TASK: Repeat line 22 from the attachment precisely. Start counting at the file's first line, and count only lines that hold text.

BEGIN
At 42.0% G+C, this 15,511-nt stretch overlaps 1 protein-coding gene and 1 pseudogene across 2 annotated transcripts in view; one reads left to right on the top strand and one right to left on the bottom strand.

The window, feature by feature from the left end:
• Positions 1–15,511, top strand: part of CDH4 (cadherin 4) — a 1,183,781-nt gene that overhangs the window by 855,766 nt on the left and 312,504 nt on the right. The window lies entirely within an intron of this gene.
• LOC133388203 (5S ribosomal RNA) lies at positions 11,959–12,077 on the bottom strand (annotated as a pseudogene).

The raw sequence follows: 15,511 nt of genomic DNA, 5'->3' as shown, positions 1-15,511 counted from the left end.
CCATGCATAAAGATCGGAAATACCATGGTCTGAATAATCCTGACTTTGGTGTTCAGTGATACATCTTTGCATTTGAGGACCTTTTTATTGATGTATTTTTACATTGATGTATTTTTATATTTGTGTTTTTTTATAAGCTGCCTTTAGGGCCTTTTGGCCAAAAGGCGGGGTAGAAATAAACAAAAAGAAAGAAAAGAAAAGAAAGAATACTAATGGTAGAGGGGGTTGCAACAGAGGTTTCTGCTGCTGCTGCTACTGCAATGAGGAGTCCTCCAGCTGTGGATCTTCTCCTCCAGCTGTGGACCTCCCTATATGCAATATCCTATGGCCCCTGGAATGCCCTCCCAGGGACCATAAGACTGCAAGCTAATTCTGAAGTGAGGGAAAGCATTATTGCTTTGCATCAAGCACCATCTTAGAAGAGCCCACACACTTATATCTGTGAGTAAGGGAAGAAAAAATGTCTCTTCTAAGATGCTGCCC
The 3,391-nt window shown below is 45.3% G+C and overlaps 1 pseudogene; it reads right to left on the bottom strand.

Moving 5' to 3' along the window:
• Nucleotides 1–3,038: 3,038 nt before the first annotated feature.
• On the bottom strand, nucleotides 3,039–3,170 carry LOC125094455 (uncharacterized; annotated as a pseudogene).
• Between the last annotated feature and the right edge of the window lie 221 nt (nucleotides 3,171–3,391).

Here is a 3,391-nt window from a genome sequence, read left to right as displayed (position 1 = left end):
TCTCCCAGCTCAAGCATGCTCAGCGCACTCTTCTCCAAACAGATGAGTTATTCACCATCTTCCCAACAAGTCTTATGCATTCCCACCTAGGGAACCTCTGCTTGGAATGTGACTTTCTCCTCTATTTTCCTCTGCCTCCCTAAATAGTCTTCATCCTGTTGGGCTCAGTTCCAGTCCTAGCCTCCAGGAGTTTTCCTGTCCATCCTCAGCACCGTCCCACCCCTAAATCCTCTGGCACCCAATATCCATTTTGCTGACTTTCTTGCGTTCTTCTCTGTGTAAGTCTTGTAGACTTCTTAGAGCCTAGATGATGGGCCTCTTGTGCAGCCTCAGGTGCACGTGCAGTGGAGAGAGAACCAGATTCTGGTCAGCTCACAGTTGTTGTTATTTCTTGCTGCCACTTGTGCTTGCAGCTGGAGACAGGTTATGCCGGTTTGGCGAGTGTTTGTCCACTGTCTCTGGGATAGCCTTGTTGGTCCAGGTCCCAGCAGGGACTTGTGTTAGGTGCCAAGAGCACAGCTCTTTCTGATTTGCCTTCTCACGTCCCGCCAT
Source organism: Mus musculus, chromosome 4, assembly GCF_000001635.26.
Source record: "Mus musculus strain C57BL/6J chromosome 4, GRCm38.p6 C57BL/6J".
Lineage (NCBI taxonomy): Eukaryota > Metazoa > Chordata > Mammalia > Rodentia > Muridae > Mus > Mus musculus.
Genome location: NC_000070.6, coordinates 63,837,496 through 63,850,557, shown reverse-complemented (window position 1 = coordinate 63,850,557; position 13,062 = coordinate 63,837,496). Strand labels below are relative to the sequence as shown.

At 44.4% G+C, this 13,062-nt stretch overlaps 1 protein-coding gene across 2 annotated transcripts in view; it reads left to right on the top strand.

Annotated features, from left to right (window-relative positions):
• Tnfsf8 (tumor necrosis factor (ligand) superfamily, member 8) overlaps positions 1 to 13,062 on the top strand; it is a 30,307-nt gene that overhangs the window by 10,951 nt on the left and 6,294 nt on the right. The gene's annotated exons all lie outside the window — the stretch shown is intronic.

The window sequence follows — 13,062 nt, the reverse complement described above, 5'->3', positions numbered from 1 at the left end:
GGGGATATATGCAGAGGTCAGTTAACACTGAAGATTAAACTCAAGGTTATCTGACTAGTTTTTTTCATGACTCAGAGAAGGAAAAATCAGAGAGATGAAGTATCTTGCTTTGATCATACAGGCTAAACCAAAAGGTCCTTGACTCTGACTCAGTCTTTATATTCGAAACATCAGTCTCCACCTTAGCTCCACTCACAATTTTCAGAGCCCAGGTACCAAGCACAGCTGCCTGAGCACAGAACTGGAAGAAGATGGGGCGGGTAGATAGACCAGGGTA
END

GGGGATATATGCAGAGGTCAGTTAACACTGAAGATTAAACTCAAGGTTATCTGACTAGTTTTTTTCATGACTCAGAGAAGGAAAAATCAGAGAGATGAAGTATCTTGCTTTGATCATACAGGCTAAACCAAAAGGTCCTTGACTCTGACTCAGTCTTTATATTCGAAACATCAGTCTCCACCTTAGCTCCACTCACAATTTTCAGAGCCCAGGTACCAAGCACAGCTGCCTGAGCACAGAACTGGAAGAAGATGGGGCGGGTAGATAGACCAGGGTA